Aerial view of a massive wildfire in British Columbia, 9 August 2017. Photo: Stephen Boyce / Radio NZ

By Adriana  Weber
9 August 2017

(Radio NZ) – A New Zealand helicopter pilot fighting enormous wildfires in Canada says everyone works in an ''apocalyptic twilight'' amid the worst conditions he has experienced in 25 years.

More than 200 wildfires are burning across the country, with the majority of those ablaze in British Columbia, which has had one of its worst wildfire seasons in 60 years.

A team of 80 firefighters from New Zealand this week joined the close to 3800 personnel already working to contain the fires.

Pilot Stephen Boyce has already spent 10 days helping douse an area of over 90,000 hectares of land, which is the equivalent of the entire Auckland district, and only one of four sections of the Elephant Hill Fire.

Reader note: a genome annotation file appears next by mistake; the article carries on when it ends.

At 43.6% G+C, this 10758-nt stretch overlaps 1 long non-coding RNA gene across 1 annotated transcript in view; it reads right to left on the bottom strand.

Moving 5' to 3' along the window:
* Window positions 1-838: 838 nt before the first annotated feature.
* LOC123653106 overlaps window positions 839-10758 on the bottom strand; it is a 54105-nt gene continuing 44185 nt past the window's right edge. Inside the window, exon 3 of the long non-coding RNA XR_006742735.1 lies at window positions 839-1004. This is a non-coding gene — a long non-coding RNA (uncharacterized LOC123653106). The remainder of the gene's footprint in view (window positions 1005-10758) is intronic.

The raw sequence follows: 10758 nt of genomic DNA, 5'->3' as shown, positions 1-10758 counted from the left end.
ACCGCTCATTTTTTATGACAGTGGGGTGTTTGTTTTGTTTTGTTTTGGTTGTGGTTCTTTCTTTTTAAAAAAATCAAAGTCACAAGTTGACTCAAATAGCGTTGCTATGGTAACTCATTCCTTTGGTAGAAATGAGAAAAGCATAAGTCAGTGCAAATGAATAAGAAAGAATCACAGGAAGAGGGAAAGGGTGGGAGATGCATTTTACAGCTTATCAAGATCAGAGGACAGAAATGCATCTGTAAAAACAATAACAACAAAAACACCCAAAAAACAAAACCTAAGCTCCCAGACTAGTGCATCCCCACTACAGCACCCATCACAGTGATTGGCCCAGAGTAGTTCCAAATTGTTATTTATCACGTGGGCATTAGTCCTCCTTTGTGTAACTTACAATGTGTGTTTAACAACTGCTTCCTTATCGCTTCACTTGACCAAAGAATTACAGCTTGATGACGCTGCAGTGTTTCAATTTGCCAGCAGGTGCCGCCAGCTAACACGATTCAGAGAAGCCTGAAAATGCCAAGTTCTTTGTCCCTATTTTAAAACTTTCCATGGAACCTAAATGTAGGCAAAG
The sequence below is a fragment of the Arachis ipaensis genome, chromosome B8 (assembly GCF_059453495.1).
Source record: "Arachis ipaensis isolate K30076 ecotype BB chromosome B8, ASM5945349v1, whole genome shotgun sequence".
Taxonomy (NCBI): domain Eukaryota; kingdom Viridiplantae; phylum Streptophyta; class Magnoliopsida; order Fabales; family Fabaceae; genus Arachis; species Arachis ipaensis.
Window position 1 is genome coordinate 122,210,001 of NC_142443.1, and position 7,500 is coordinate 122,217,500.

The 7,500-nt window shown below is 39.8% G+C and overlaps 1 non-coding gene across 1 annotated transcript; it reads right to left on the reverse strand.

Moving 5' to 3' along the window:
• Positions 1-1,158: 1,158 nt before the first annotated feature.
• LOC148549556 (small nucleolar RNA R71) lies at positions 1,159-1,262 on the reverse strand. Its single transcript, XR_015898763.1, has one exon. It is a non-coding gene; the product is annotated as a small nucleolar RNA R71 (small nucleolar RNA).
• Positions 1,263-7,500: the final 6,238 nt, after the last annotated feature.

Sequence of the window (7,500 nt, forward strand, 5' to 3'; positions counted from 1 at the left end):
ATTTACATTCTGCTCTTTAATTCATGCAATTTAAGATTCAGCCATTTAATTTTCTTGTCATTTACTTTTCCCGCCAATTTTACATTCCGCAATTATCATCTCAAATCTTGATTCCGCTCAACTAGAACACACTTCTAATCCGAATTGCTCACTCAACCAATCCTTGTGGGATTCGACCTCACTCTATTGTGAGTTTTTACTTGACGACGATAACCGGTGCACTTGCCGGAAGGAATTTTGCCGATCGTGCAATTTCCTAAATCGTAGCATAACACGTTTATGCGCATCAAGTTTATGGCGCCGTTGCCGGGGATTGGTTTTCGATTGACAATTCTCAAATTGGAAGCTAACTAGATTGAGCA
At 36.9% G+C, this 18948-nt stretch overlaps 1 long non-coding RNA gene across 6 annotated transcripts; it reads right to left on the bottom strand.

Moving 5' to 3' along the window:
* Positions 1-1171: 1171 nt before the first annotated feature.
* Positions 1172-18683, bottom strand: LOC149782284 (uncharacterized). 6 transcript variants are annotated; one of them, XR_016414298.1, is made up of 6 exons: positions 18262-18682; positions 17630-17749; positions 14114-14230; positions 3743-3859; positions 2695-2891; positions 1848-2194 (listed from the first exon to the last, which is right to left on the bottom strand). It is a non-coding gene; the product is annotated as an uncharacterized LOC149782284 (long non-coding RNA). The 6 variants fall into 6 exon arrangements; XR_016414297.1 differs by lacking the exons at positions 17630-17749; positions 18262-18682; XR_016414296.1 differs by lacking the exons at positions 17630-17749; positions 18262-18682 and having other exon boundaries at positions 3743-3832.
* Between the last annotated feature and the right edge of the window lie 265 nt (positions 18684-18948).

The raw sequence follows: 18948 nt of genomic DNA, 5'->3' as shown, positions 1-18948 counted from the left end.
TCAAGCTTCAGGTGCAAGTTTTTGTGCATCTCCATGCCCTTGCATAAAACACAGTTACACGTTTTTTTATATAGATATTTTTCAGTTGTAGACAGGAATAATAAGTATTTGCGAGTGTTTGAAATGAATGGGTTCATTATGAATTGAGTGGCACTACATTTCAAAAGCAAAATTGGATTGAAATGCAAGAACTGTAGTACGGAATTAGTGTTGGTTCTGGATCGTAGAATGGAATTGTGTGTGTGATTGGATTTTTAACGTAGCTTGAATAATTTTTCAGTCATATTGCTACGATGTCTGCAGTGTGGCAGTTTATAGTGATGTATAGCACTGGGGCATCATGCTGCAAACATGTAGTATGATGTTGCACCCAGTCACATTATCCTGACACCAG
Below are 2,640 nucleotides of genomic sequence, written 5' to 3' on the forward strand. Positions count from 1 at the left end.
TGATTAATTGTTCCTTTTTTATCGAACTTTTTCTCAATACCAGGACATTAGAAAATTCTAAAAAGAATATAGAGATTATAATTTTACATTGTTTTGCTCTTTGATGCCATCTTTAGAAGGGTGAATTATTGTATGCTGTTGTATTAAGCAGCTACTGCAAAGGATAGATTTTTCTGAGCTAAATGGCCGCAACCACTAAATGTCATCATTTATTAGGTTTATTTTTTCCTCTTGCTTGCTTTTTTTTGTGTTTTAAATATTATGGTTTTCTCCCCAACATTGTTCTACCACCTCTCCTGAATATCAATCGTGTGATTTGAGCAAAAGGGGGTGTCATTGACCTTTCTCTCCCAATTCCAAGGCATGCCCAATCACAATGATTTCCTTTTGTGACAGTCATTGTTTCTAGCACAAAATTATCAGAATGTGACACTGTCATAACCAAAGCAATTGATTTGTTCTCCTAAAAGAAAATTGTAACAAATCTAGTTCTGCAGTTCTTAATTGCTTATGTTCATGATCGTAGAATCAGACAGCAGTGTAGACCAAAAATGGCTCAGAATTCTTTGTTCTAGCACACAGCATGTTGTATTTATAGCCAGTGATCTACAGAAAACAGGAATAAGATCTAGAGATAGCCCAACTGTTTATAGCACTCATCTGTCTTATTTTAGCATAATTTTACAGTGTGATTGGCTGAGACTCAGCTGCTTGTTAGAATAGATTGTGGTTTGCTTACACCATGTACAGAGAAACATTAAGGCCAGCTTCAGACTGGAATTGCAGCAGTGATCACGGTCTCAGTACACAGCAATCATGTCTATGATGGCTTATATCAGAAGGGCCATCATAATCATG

He took leave from his role at Oceania Aviation Group in Auckland to travel to Canada to help the helicopter crews, as the company often deals with businesses in Canada.

Soon after he arrived, it become clear the fires were unlike anything he has ever faced before.

Aerial view of the 'apocalyptic twilight' conditions firefighters are working through in British Columbia, 9 August 2017. Photo: Stephen Boyce / Radio NZ

"The visibility and flying conditions are the worst I have experienced on fires in 25 years.

"If we haven't got really strong winds and high temperatures, we've got almost no wind and high temperatures and thick, dense smoke, which can be virtually impossible to fly in."

He said the smoke cover extended up to 3000 feet above ground and was so thick it blocked out the sun.

"The sun is so obscured that it is the colour of a blood orange all day. You can openly stare at the sun in the middle of the day … everyone's working in this apocalyptic twilight. … In my experience and that of the pilots here, we've never seen anything like this." [more]

Canada wildfires 'apocalyptic' - Kiwi pilot



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